In 1847, at age 17, Dickinson began attending Mary Lyon's Mount Holyoke Female Seminary (which would later become Mount Holyoke College) in South Hadley. When she again became ill in the spring, Austin was sent to bring her home after less than a year at the Seminary, and she did not return to the school. After that, she left home only for short trips to visit relatives in Boston, Cambridge, and Connecticut. For decades, popular wisdom portrayed Dickinson as an agoraphobic recluse. New scholarship suggests that she may not have been quite so eccentric, and may have even entertained a wide circle of friends. However, a record of Dickinson's adult life is almost impossible to construct; most of those with whom Dickinson would have corresponded lived very close by, and as a result Dickinson's letters are simply insufficient to paint a complete picture of her life. Few other documents remain from which a biography might be constructed. As a result, the life and times of one of America's greatest and most influential poets remains, largely, a source of conjecture.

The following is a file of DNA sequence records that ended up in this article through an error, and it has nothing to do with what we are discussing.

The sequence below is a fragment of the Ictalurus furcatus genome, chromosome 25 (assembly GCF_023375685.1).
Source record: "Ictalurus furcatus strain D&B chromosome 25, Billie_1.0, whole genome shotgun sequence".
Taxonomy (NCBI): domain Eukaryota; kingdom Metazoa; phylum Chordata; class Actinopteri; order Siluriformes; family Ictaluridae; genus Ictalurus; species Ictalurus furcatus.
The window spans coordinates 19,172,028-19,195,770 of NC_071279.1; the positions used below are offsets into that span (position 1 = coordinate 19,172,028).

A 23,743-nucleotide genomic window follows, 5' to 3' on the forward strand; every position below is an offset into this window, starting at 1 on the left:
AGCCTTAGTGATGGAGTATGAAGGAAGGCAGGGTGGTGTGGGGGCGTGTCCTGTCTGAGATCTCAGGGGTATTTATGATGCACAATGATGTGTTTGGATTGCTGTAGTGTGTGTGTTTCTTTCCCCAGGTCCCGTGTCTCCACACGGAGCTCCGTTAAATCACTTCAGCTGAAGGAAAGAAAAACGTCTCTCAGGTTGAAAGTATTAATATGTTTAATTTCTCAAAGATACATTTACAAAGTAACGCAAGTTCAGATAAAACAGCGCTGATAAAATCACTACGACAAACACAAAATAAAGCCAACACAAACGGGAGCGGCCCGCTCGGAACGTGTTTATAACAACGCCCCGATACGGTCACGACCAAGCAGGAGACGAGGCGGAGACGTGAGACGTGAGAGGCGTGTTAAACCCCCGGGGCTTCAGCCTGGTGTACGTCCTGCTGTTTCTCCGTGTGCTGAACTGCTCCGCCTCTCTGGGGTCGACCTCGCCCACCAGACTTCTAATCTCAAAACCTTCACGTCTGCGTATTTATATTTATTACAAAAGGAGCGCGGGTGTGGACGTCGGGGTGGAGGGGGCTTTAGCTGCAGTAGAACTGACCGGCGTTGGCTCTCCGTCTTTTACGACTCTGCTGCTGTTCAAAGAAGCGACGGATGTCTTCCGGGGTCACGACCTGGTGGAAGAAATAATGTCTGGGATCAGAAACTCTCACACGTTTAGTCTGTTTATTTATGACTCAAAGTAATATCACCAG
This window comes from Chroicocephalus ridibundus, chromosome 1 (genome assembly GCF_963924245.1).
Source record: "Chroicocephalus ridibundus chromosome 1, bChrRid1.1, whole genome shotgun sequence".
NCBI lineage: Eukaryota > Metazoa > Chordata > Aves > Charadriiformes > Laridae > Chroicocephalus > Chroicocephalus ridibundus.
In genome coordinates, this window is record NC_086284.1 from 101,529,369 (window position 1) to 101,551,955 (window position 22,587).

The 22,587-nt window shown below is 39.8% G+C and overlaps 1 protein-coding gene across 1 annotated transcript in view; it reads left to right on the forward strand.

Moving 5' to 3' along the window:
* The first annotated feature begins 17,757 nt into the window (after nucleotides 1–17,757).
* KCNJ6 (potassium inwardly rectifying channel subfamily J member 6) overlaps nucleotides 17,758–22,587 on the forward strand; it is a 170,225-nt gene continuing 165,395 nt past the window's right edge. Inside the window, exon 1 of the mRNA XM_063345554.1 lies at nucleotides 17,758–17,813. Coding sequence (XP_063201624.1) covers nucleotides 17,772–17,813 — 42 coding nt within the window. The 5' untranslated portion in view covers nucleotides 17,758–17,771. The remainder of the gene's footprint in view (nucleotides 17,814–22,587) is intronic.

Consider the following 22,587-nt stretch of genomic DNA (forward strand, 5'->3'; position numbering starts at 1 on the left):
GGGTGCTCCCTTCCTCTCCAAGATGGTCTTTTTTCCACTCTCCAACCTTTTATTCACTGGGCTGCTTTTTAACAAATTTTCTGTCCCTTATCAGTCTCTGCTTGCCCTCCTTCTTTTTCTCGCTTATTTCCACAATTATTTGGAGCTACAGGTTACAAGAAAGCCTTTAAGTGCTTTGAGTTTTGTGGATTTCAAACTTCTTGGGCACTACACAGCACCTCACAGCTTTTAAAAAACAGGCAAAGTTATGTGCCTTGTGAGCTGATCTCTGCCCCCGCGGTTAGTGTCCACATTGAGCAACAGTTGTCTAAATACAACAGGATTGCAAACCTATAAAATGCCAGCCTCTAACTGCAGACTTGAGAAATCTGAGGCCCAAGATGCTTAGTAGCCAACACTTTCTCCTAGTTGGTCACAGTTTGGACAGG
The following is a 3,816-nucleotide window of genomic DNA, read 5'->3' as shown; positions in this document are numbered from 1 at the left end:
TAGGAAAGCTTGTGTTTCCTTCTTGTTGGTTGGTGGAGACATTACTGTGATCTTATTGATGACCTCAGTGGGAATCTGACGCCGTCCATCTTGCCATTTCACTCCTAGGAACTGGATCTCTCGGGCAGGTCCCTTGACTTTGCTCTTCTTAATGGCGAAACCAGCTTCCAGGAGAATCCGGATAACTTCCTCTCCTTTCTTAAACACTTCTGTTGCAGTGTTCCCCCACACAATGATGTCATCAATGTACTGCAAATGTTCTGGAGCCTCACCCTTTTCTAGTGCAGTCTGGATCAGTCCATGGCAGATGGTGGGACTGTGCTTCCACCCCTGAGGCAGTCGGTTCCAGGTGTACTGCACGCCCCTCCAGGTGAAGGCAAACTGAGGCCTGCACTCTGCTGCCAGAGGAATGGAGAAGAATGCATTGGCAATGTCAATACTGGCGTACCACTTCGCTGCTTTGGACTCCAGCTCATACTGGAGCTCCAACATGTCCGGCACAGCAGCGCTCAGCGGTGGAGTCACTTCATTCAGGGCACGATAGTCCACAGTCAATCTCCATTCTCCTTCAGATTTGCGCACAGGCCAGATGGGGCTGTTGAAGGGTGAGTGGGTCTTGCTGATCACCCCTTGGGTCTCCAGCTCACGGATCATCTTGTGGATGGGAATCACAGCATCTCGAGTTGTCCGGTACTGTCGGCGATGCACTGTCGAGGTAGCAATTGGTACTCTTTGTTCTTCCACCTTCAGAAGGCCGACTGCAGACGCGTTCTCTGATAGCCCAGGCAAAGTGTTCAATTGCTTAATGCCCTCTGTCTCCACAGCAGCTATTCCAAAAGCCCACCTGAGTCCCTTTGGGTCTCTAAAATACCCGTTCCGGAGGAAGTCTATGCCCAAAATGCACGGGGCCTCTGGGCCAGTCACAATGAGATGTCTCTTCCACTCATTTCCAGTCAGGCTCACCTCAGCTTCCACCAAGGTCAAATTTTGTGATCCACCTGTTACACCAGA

Dickinson died on May 15, 1886. The cause of death was listed as Bright's disease (nephritis).
Dickinson's poetry is often recognizable at a glance, and is unlike the work of any other poet. Her facility with ballad and hymn meter, her extensive use of dashes and unconventional capitalization in her manuscripts, and her idiosyncratic vocabulary and imagery combine to create a unique lyric style that is at the same time hauntingly modern. No poet prior to Dickinson, in either England or America, sounded anything like her; her voice was of a distinctly new era, an American revolution in poetry; only Whitman and Poe were anywhere near the kind of poetry Dickinson was composing in her Amherst cloister.